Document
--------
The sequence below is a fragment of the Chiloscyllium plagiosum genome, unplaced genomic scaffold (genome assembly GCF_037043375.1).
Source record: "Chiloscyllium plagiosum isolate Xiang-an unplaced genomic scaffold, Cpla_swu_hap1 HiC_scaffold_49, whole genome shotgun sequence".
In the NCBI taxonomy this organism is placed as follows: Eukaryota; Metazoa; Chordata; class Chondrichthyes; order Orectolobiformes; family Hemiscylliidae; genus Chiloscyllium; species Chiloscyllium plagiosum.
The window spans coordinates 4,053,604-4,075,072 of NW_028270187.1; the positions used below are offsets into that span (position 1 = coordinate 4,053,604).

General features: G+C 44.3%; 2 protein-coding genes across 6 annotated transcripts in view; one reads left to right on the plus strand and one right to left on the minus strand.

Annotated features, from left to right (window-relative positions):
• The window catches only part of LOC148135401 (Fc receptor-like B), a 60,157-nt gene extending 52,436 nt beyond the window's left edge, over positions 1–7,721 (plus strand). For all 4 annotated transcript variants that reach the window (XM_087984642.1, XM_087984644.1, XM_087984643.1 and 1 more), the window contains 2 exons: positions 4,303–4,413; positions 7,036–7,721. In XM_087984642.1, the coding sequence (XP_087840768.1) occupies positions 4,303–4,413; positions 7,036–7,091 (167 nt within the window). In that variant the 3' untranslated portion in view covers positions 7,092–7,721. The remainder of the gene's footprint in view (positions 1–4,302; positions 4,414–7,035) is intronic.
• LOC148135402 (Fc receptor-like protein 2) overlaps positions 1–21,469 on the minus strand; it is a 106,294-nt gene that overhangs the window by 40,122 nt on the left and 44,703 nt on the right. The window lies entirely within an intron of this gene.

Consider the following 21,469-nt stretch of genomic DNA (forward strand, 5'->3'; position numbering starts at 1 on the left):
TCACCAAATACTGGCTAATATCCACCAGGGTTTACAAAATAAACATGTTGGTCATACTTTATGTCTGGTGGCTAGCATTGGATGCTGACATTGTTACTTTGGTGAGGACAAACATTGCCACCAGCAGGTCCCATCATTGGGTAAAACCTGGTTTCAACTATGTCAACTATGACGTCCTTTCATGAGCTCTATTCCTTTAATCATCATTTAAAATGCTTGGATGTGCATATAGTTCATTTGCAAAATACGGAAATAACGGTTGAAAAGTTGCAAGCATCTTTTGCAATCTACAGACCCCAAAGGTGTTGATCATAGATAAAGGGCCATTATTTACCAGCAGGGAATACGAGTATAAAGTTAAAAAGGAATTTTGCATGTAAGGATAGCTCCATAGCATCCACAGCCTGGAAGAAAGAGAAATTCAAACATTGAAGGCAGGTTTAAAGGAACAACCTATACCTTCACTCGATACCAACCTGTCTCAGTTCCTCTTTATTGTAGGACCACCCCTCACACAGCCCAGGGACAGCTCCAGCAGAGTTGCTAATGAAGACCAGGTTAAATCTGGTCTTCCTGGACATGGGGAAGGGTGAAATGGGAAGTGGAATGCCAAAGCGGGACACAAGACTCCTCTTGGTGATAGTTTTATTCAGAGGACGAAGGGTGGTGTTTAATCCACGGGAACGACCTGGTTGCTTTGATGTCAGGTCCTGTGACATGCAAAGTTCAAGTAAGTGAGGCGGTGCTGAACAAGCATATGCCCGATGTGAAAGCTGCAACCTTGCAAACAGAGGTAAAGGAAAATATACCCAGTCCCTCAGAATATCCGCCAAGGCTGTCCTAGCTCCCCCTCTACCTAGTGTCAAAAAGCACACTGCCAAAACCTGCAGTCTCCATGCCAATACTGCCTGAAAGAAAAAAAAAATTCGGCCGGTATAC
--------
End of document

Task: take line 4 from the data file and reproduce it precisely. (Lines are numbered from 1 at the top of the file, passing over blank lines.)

The window spans coordinates 4,053,604-4,075,072 of NW_028270187.1; the positions used below are offsets into that span (position 1 = coordinate 4,053,604).